IT’S A DAY of rest, and you may be in the mood for a quiet corner and a comfy chair.
We’ve hand-picked the week’s best reads for you to savour.
Hillary Clinton is campaigning, campaigning, campaigning – but will she make it? She sat down for a wide-ranging chat about her life and career.
(Buzzfeed, approx 34 mins reading time)
After that, every so often, at a town hall or rally, there was Clinton, asking for more love and kindness. Her speechwriter, Dan Schwerin, says he eventually started making room for the line in some drafts — never writing the words himself, just adding a placeholder in brackets. Nine months into the race, Clinton hasn’t positioned “love and kindness” as anything more than that: a contained riff. The line strikes a markedly different tone than the “Fighting for Us” banners and signs that follow the candidate to every event.
The couple behind Young House Love, the super-popular blog, realised that the site was taking over their lives. Here’s how and why they left it behind them.
(New York Magazine, approx 18 mins reading time)
For years, the Petersiks had appeared to delight in the oversharing, letting no vacation, birthday, or parenting milestone go un-blogged. But they had recently started to chafe under the microscope. In Instagram photos, the Petersiks’ friendly grins seemed to be hardening into tragicomic Greek masks. They approached every blog post or Facebook status in a defensive crouch: What would get the most likes and shares? What would trigger a backlash?
In fairness, you probably don’t need me waffling on here.
(GQ, approx 20 mins reading time)
Blame porn if you want, or our cultural predisposition to always think bigger is better, or some hardwired Darwinian impulse. Whatever the cause, it’s hardly news that men obsess about the relative size of their members and what that size says about them, physically but also socially. Beyond its sexual function, the penis plays an undeniable, if subtle, role in establishing pecking order, whether at the urinal or in a locker room. Size matters, and not just in bed.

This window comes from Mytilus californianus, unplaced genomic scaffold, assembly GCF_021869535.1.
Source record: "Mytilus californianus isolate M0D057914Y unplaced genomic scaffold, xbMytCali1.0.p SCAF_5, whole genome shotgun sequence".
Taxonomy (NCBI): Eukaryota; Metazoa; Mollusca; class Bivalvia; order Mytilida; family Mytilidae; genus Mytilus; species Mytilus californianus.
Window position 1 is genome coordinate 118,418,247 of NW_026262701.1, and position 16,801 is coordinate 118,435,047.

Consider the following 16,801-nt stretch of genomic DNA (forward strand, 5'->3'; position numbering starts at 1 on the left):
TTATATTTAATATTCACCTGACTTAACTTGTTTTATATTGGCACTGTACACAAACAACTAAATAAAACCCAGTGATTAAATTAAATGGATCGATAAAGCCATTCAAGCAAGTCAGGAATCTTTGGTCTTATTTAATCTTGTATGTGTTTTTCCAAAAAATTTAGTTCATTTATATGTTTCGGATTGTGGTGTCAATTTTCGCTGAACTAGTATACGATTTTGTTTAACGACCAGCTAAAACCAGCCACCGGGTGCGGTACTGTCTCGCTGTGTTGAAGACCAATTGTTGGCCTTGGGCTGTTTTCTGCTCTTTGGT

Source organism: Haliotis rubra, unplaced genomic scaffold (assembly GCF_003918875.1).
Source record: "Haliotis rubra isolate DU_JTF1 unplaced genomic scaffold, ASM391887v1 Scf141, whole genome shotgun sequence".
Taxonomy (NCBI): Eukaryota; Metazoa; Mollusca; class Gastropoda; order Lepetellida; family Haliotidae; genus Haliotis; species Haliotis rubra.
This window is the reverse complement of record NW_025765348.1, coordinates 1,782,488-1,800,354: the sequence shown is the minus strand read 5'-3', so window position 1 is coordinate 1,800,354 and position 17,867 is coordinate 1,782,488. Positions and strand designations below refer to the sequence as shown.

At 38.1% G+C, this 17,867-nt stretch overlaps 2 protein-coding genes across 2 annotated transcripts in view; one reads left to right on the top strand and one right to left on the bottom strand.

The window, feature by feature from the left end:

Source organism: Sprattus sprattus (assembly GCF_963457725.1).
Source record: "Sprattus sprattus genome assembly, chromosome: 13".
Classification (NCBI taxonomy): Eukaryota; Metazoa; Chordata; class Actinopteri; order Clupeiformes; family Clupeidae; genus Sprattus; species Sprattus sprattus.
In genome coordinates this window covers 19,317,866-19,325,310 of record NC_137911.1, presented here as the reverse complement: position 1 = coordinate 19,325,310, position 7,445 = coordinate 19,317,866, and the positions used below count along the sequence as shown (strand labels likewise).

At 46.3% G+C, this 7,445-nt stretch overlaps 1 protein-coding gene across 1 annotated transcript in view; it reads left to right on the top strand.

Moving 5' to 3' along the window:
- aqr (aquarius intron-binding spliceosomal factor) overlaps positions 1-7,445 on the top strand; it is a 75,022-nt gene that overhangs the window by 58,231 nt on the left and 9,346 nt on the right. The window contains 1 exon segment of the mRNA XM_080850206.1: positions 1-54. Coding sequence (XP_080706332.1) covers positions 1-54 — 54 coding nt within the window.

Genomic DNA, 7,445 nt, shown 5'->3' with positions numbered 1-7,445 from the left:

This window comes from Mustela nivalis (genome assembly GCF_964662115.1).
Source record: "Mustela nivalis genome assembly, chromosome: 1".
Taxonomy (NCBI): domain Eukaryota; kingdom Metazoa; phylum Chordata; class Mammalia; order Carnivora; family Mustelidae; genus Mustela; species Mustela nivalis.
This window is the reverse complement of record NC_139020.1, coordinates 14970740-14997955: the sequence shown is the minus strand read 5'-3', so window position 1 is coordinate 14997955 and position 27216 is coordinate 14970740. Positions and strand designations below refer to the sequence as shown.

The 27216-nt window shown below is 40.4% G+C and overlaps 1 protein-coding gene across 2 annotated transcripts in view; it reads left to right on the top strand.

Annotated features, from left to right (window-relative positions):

This story looks at the female rebels of Christianity, who were among the followers of Jesus of Nazareth. They flouted convention, did their own thing, but fervently spread the word of the Lord.
(Longreads, approx 20 mins reading time)
As a consecrated virgin, a woman suddenly became free of many of the empire’s gender laws, free to preach and to lead in their community, free to model themselves after the apostles. The majority of the virgins were women in the cities who formed their own network of house churches. They flaunted their independence from men, refusing to hide away or to veil themselves, rubbing their ethical superiority in married couples’ faces. They dressed to make a statement, sometimes adopting men’s clothing and hairstyles (some sheared their heads entirely), and preached in the streets in drag.
After Nancy Westaway’s husband died, she found solace in his online life – the digital photos, emails, and texts. She finds him on Facebook, and Twitter, and that helps her feel less alone.
(The Walrus, approx 12 mins reading time)
The first line of Jon’s obituary read: “Family man, Winnipeg Jets fan and journalist Jonathan Jenkins died after a brutal home invasion—cancer crept in and robbed him of his life in his 50th year.” The line first appeared on Facebook, and then on Twitter. A cascade of messages took over my feeds. Then links to the newspaper obit were shared, with kind words ricocheting around the Internet. Jon’s name began trending on Twitter.
A prized Irish setter nicknamed Jagger died in 2015. He was poisoned. This essay delves into what happened.
(Vanity Fair, approx 20 mins reading time)
Show dogs such as Jagger are watched more closely than visiting dignitaries. “We knew every movement [Jagger made],” from the dog’s home in Belgium to a hotel in Birmingham, then to the Crufts show ring, and back home again, Milligan-Bott told me in March. The entire time he had been led on a double leash alongside his half-brother, Thendara Pot Noodle, who had won Best of Breed in the Irish-setter category. “If he had eaten something, the other dog would have as well,” said Milligan-Bott.
…AND A CLASSIC FROM THE ARCHIVES…
In 1993, Mark Singer wrote Secrets of Magus, a profile of the sleight-of-hand conjurer Ricky Jay. He toured with rock bands in the 70s, is known for fabulous card tricks, and is utterly mysterious.
(The New Yorker, approx 74 mins reading time)
The actor Steve Martin said not long ago, “I sort of think of Ricky as the intellectual élite of magicians. I’ve had experience with magicians my whole life. He’s expertly able to perform and yet he knows the theory, history, literature of the field. Ricky’s a master of his craft. You know how there are those teachers of creative writing who can’t necessarily write but can teach? Well, Ricky can actually do everything.”